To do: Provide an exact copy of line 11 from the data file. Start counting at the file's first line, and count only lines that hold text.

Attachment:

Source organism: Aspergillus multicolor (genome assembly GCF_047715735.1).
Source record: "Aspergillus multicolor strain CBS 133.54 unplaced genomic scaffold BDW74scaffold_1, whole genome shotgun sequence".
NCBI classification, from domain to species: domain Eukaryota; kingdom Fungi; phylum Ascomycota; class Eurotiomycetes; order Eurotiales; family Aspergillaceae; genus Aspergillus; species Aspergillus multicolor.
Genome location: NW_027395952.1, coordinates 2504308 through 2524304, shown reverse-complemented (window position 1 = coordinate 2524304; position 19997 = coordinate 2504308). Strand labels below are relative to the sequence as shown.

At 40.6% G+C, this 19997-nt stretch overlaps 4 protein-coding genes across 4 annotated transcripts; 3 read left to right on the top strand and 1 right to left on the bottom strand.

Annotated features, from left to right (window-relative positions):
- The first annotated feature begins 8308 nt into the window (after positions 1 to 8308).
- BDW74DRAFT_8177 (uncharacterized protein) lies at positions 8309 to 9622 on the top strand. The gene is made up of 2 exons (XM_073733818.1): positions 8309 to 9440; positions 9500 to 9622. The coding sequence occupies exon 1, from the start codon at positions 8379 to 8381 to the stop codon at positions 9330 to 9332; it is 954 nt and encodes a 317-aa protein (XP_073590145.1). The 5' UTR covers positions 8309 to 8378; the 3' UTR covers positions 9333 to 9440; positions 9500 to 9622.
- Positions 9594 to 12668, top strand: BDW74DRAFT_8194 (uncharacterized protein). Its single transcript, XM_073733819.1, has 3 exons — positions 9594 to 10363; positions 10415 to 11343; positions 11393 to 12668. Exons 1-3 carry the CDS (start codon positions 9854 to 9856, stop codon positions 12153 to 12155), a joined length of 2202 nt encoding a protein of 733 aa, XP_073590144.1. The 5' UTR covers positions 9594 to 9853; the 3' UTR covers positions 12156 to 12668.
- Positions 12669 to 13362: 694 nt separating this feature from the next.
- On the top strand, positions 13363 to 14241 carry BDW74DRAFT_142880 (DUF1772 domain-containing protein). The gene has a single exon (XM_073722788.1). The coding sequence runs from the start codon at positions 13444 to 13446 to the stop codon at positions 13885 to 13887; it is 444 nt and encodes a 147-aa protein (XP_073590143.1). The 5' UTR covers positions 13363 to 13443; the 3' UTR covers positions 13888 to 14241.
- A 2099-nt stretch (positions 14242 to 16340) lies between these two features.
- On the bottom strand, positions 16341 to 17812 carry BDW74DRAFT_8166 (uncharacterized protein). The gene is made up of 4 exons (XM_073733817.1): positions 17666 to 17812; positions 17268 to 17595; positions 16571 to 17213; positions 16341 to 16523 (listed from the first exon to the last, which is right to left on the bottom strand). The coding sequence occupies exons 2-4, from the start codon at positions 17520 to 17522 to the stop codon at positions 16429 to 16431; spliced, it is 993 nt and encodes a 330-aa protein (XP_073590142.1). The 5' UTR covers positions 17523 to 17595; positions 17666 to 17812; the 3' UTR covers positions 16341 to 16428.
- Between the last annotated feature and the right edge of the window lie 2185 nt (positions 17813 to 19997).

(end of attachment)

- On the top strand, positions 13363 to 14241 carry BDW74DRAFT_142880 (DUF1772 domain-containing protein). The gene has a single exon (XM_073722788.1). The coding sequence runs from the start codon at positions 13444 to 13446 to the stop codon at positions 13885 to 13887; it is 444 nt and encodes a 147-aa protein (XP_073590143.1). The 5' UTR covers positions 13363 to 13443; the 3' UTR covers positions 13888 to 14241.